Aaron Boone’s pathetic Trent Grisham defense is final indictment of modern Yankees

Cincinnati Reds v New York Yankees
Cincinnati Reds v New York Yankees / Luke Hales/GettyImages

For the majority of their history, but more specifically the 1990s and early 2000s, the Yankees' calling card was that they would always be crisp at the margins, efficiently outworking their opponents until they were worn down and ready to surrender. 3-2 games became 8-2. Tight contests became Mariano Rivera's canvasses. The Red Sox, especially in the late '90s and beginning of the next decade, were hustle-fueled, but ragged. Sure, they would overcome the Yankees occasionally, but when important games arrived, New York would always be better prepared.

Nowadays? There seems to be no such mandate. A lackadaisical play on a Thursday night in the middle of a quicksand streak won't preclude a player from getting right back out there on Friday night against a chief rival. Effort? Never heard of it. Eventually, the percentages will even out (in a world without the human element).

On Thursday afternoon against the Cincinnati Reds, Trent Grisham commemorated the holiday by declaring his independence from repercussions. He slow-charged a late-game single, allowing the baseball to roll up his arm, turning a soft looper into a hustle double.

Grisham was right back in the lineup Friday night for the series opener against Boston, batting eighth and playing center field. Team captain Aaron Judge was moved to DH in order to accommodate him. Prior to Friday's game, Aaron Boone defended Grisham, further explaining how, exactly, the Yankees could've lost nine games in the loss column to the battling Red Sox between June 15 and July 5.

Yankees defending Trent Grisham is Aaron Boone's biggest embarrassment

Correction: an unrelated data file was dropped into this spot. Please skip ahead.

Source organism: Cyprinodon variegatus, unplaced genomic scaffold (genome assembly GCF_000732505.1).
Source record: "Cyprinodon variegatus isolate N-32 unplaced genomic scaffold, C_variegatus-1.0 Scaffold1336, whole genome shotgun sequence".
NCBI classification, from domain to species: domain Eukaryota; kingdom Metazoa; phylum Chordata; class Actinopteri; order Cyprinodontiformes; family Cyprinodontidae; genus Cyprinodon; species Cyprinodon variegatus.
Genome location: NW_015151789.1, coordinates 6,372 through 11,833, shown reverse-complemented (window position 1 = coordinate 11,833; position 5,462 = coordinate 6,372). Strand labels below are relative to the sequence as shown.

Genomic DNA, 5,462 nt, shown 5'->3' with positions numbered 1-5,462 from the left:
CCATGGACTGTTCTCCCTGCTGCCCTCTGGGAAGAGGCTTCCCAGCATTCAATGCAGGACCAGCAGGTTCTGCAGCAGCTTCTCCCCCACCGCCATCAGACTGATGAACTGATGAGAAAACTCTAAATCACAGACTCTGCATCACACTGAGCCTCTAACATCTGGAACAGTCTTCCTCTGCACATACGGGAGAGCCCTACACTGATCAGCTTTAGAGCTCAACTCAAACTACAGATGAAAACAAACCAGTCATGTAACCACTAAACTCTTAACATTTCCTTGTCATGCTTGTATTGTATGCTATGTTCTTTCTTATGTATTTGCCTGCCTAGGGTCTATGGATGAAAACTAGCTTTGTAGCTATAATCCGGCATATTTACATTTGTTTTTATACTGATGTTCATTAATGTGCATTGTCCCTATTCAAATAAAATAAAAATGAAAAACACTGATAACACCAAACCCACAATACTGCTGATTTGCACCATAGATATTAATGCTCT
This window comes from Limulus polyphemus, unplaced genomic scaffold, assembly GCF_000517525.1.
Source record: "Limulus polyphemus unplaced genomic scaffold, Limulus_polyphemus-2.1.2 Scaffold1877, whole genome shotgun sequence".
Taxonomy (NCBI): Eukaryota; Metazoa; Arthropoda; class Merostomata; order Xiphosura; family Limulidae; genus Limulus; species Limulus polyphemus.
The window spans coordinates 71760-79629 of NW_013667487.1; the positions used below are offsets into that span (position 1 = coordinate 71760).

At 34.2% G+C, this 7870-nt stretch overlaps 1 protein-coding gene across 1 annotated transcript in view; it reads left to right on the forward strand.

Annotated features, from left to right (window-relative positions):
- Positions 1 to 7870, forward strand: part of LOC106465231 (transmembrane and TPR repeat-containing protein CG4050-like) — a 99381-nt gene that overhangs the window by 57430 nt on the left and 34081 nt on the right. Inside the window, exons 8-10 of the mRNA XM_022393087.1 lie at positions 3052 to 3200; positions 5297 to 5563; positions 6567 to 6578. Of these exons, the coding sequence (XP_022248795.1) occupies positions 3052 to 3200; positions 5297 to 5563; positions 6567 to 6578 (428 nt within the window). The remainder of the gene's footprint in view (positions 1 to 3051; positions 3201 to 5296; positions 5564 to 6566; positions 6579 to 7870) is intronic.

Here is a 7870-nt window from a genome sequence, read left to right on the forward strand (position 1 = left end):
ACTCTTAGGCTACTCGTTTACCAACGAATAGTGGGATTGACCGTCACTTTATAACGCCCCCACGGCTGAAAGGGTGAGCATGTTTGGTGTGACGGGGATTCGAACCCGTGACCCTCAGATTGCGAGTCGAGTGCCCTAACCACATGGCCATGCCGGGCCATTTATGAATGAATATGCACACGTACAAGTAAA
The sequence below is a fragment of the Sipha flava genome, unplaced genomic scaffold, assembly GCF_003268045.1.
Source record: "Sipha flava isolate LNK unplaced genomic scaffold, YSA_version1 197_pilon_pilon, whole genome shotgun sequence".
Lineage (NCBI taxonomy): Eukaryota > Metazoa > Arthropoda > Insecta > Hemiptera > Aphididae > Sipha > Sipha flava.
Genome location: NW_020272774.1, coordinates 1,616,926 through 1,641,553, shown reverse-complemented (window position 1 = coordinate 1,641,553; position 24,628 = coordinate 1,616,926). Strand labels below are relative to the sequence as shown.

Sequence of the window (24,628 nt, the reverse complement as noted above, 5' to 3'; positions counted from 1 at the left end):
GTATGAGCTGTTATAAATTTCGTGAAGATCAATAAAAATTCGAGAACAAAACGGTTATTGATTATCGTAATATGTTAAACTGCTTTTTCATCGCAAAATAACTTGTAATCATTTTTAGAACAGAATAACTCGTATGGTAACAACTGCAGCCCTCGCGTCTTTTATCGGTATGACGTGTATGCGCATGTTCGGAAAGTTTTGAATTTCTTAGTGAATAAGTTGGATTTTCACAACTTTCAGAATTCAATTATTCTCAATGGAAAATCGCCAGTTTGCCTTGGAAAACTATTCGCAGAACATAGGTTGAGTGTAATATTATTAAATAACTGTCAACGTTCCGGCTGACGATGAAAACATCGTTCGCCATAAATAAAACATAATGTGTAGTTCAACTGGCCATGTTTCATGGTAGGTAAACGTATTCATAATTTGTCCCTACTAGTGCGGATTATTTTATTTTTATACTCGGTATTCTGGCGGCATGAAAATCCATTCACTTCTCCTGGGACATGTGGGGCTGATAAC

Are the 2024 Red Sox an exceptional, all-time baseball team? It's too soon to say. But three weeks back, they out-scouted the Yankees, exploited Jose Trevino's arm, and dealt Boone's crew their first setback in weeks. Since Alex Verdugo homered in the Yankees' series-opening win at Fenway Park on June 14, the Yankees have proceeded to go 4-13 with a 7.76 ERA, the worst mark in MLB. The Red Sox? 13-4, and ready for blood this weekend.

The Yankees don't appear to be ready for much of anything, responding to Grisham's low-effort play with a 40-word justification, directly from leadership, explaining that the center fielder's skills come from the ease with which he plays. It's an embarrassing directive, rewarding a .165-hitting bench piece with a spot in the field 24 hours after a season-stalling knife to the heart.

If you try and you fail? You brush yourself off and get back after it the next day. Shaking off failure is an art, and a hallmark of a champion. If you don't try very hard and you still fail? You should feel the sting.

The Yankees, since Aaron Boone's hiring, haven't seemed to care much about that. In large part, that explains why Boone himself is still employed. The standard has changed, and in the war between ragged high effort and by-the-book beardless formulaic sleepwalking, Boston's brand has won for nearly two decades now. It's time for the Yankees to wise up and realize that failure used to have repercussions in this town.